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Secretary Rumsfeld Town Hall Meeting in Qatar

Presenter: Secretary of Defense Donald H. Rumsfeld
April 28, 2003
(Town hall meeting at Camp Al Saliyah, Doha, Qatar.  Also participating was Army Gen. Tommy Franks, commander, U.S. Central Command.)
 
Franks: Thanks a lot. Well, about six weeks ago, the secretary of Defense outlined military objectives, as a matter of fact, he outlined eight of them for Operation Iraqi Freedom. Today the coalition has achieved a great many of these objectives, and the people in Iraq have begun a transition to independence. On this very day, a large and diverse group of Iraqis having a meeting -- we call it the "big tent" meeting -- in Baghdad to discuss their future government. To be sure, the Iraqis will have a new government; it will be a government of their choosing. Because of all of you, and because of every member of this coalition, Iraqis today are able to raise their voices in debate without fear of torture or death.

Now, that meeting today represents just a single example of a new spirit, a spirit of hope, freedom, optimism, and a celebration that's being witnessed across Iraq and around the world. Iraqis are working with the coalition, as we speak, to help restore basic services to their cities and neighborhoods; services like clean drinking water, services like electricity, security, health care, food assistance for those in need. In fact, because of your hard work, many Iraqis already have more food, more water, more security, more electricity and better medical care than they had six weeks ago. You know, it was that regime that used hunger and the basic needs of people as tools by way of fear to control Iraq.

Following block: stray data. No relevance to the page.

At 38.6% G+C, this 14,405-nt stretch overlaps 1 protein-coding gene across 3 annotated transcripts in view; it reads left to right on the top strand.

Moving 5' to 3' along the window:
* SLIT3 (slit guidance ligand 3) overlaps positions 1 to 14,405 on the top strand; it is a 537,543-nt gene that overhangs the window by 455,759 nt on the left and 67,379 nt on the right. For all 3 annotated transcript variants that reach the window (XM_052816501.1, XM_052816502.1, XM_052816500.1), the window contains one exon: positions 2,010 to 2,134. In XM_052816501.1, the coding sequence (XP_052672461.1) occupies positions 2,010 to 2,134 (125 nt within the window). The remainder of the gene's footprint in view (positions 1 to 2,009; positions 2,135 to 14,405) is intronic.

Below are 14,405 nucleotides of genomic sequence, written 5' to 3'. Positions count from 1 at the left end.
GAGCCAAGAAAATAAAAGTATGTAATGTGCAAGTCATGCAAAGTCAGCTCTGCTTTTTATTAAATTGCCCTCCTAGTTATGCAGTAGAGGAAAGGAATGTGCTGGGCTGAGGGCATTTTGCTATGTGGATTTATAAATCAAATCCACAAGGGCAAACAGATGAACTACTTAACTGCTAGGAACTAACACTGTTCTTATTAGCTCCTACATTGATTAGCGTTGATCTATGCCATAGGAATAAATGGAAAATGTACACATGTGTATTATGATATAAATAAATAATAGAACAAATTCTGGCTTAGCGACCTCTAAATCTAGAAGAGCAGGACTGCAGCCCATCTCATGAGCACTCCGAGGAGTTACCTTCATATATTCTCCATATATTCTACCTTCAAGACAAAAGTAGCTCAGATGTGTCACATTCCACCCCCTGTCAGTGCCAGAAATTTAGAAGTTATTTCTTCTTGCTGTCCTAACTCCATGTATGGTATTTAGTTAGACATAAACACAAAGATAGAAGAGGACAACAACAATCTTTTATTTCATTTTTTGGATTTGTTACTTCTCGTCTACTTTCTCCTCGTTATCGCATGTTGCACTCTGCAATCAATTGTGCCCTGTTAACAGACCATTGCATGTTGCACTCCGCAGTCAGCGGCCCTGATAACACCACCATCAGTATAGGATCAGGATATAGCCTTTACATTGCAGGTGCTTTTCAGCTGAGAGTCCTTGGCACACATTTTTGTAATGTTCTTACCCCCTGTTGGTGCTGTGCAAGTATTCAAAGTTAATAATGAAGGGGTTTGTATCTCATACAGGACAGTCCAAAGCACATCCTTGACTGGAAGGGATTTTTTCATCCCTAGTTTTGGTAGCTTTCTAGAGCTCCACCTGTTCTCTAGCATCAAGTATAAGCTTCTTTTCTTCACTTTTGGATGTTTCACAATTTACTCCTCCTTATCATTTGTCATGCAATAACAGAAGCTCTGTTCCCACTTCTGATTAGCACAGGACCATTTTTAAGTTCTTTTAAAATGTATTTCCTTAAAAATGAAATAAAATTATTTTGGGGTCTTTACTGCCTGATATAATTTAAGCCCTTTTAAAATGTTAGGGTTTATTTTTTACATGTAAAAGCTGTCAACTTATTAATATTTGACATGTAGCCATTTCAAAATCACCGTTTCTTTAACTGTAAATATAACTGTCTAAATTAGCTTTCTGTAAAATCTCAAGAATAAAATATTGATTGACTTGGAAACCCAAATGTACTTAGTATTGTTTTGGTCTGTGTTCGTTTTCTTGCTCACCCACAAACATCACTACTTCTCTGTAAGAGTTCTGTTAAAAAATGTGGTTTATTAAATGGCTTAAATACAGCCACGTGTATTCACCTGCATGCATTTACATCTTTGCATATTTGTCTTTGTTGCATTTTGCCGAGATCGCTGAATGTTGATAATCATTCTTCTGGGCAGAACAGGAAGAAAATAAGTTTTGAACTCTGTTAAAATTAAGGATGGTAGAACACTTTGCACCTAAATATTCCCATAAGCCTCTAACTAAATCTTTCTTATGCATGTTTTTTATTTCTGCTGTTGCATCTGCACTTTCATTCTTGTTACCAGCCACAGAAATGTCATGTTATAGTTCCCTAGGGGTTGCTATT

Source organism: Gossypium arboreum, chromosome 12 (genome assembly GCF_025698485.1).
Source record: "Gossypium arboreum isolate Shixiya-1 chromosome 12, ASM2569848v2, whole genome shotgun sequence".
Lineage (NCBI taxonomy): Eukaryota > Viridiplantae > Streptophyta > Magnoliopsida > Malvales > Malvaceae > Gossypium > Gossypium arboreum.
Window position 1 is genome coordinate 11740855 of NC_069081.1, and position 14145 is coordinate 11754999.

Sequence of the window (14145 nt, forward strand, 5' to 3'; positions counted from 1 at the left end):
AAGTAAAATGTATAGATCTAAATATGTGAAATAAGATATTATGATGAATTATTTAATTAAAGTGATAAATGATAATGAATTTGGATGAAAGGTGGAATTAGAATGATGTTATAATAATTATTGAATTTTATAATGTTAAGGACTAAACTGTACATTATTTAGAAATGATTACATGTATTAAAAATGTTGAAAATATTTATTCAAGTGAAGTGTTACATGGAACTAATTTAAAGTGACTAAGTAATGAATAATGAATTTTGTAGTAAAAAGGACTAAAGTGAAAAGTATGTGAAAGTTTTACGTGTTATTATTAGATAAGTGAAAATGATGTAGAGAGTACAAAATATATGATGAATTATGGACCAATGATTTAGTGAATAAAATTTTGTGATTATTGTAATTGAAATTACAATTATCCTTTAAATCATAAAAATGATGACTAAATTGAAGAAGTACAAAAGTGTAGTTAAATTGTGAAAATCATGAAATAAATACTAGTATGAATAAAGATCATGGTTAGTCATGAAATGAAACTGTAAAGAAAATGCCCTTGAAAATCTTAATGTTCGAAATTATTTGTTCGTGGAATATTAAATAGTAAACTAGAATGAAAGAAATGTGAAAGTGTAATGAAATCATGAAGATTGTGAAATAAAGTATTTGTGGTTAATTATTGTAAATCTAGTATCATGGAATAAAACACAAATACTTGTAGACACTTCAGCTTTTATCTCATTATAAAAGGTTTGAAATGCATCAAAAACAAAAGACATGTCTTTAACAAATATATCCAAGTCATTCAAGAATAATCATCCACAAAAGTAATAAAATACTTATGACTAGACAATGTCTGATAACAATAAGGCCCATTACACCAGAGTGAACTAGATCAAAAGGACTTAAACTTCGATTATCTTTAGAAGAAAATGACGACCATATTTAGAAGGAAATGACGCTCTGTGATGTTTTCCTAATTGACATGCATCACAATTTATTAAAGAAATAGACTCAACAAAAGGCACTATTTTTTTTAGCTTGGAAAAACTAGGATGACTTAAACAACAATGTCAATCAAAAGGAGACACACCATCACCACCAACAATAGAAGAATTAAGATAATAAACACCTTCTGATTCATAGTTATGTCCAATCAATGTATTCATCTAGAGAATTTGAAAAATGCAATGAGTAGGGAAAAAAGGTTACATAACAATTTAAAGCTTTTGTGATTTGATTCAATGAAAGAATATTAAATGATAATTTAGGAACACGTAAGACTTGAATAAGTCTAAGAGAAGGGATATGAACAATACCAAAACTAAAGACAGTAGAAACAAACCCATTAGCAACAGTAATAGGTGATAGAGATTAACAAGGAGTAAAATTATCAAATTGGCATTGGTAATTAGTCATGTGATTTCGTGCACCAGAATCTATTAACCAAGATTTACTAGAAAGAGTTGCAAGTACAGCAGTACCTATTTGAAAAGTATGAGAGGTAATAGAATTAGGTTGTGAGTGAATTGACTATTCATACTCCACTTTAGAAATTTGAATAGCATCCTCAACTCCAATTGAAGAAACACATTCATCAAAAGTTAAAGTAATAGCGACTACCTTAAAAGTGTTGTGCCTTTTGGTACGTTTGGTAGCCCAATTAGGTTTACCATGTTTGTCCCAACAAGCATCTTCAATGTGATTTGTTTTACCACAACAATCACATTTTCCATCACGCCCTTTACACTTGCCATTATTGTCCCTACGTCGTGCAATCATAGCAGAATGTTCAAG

Now, to be sure, there is a great deal of work left to be done. But also to be sure, the Iraqi regime is no longer in power. (Cheers, applause.) And the Iraqi people are on their way to the blessings of liberty. (Applause.)

Now, throughout this operation, coalition forces have been fortunate to have civilian leadership that sets clear objectives and then empowers commanders and all of us in the field to achieve the objectives that I described a minute ago.

Mr. Secretary, on behalf of all of us, every coalition soldier, sailor, airman, Marine, Coast Guardsman, contractor, DOD civil servant, thank you, sir, for your leadership. (Cheers, applause.)

Thank you for giving our forces the support, the guidance, the leadership, the tools that we need to win. And, Mr. Secretary, thank you for being here with all of us today.

Secretary Don Rumsfeld has had many titles: wrestler -- (Laughter.); pilot -- (Cheers.); pilot -- (Cheers.); congressman, chief of staff, secretary of Defense, businessman, and secretary of Defense. As for me, I just call him, "Boss." Ladies and gentlemen, the secretary of Defense of the United States of America, Secretary Donald Rumsfeld. (Cheers, applause.)

Rumsfeld: Thank you very much. Thank you. Thank you so much for that wonderful, wonderful welcome.